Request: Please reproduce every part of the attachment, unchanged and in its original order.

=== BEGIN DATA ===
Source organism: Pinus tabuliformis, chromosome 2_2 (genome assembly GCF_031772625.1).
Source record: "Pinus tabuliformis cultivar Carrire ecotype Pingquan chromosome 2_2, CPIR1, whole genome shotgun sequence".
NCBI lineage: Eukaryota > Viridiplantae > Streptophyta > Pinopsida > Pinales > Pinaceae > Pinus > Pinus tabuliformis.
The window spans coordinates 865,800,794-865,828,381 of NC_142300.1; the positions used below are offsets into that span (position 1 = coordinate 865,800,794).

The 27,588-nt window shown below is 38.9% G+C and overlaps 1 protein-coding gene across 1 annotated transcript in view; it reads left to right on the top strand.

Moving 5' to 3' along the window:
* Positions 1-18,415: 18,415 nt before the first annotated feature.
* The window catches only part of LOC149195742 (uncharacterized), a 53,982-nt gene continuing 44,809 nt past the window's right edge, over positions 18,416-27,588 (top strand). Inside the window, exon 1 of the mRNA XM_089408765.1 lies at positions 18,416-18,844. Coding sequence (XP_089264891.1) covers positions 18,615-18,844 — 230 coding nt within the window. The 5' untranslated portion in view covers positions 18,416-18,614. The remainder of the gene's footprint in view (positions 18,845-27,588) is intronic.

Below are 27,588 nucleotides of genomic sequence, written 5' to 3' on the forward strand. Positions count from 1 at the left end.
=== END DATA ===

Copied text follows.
Source organism: Pinus tabuliformis, chromosome 2_2 (genome assembly GCF_031772625.1).
Source record: "Pinus tabuliformis cultivar Carrire ecotype Pingquan chromosome 2_2, CPIR1, whole genome shotgun sequence".
NCBI lineage: Eukaryota > Viridiplantae > Streptophyta > Pinopsida > Pinales > Pinaceae > Pinus > Pinus tabuliformis.
The window spans coordinates 865,800,794-865,828,381 of NC_142300.1; the positions used below are offsets into that span (position 1 = coordinate 865,800,794).

The 27,588-nt window shown below is 38.9% G+C and overlaps 1 protein-coding gene across 1 annotated transcript in view; it reads left to right on the top strand.

Moving 5' to 3' along the window:
* Positions 1-18,415: 18,415 nt before the first annotated feature.
* The window catches only part of LOC149195742 (uncharacterized), a 53,982-nt gene continuing 44,809 nt past the window's right edge, over positions 18,416-27,588 (top strand). Inside the window, exon 1 of the mRNA XM_089408765.1 lies at positions 18,416-18,844. Coding sequence (XP_089264891.1) covers positions 18,615-18,844 — 230 coding nt within the window. The 5' untranslated portion in view covers positions 18,416-18,614. The remainder of the gene's footprint in view (positions 18,845-27,588) is intronic.

Below are 27,588 nucleotides of genomic sequence, written 5' to 3' on the forward strand. Positions count from 1 at the left end.